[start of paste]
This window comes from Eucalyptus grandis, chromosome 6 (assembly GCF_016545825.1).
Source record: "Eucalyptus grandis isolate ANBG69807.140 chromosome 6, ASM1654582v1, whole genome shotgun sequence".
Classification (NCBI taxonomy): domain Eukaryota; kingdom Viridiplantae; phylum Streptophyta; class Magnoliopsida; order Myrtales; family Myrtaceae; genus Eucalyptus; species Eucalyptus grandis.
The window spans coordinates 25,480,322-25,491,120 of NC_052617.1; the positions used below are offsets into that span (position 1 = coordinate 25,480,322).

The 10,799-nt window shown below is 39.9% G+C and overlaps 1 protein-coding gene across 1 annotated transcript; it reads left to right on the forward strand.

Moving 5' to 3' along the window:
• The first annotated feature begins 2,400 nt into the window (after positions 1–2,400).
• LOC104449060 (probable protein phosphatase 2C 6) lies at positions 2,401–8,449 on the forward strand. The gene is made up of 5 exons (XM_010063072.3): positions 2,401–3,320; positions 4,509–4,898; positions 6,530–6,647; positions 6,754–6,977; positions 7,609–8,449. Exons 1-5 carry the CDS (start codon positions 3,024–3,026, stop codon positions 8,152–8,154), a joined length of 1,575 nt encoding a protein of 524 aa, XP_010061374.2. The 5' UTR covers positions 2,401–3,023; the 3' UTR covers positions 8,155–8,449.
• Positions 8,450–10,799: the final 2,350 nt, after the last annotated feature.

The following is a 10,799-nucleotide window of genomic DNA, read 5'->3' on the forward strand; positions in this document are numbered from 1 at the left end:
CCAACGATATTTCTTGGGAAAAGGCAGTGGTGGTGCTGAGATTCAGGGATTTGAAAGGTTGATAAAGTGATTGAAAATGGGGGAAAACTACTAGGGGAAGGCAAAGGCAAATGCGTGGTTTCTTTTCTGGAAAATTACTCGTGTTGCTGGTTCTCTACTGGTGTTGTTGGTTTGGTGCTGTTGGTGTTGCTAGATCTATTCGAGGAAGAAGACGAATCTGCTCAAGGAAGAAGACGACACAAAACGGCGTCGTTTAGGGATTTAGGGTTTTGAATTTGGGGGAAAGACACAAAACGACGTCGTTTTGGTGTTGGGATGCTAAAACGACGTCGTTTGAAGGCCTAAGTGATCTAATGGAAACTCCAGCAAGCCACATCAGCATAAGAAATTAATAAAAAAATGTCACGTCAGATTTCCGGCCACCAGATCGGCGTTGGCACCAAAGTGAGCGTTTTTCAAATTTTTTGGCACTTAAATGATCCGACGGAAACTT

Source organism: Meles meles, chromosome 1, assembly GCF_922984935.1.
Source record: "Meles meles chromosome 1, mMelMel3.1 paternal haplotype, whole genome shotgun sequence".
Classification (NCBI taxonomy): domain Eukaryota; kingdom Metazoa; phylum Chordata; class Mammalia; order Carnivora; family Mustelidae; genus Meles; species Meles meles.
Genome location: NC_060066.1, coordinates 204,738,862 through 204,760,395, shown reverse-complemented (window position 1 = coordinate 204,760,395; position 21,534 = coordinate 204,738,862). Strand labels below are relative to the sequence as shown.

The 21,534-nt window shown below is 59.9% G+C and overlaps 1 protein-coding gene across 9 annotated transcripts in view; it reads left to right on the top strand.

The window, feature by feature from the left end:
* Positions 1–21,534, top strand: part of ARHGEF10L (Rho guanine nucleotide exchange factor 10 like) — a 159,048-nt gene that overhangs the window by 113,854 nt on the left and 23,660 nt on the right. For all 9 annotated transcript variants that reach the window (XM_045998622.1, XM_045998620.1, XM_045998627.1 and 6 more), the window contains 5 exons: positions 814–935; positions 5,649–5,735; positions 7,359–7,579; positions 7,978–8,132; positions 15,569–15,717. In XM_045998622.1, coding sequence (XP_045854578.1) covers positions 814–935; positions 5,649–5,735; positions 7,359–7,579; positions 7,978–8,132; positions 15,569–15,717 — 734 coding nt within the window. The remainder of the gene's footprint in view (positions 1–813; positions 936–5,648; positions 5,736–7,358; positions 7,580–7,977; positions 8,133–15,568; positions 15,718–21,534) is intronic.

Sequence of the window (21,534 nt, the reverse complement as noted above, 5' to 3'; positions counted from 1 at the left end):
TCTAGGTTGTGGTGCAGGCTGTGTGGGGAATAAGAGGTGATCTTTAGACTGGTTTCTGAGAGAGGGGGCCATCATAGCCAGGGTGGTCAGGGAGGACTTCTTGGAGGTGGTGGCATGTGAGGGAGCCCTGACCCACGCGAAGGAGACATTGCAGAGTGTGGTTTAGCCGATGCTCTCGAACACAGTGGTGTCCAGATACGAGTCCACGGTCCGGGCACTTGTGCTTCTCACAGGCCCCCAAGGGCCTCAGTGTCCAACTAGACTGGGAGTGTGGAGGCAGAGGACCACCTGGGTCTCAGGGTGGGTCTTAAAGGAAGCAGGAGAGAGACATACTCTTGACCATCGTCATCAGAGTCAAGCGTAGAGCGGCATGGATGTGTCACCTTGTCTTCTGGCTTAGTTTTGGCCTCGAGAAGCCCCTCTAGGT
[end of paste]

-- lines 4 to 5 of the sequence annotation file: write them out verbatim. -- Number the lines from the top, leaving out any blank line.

The window spans coordinates 25,480,322-25,491,120 of NC_052617.1; the positions used below are offsets into that span (position 1 = coordinate 25,480,322).

The 10,799-nt window shown below is 39.9% G+C and overlaps 1 protein-coding gene across 1 annotated transcript; it reads left to right on the forward strand.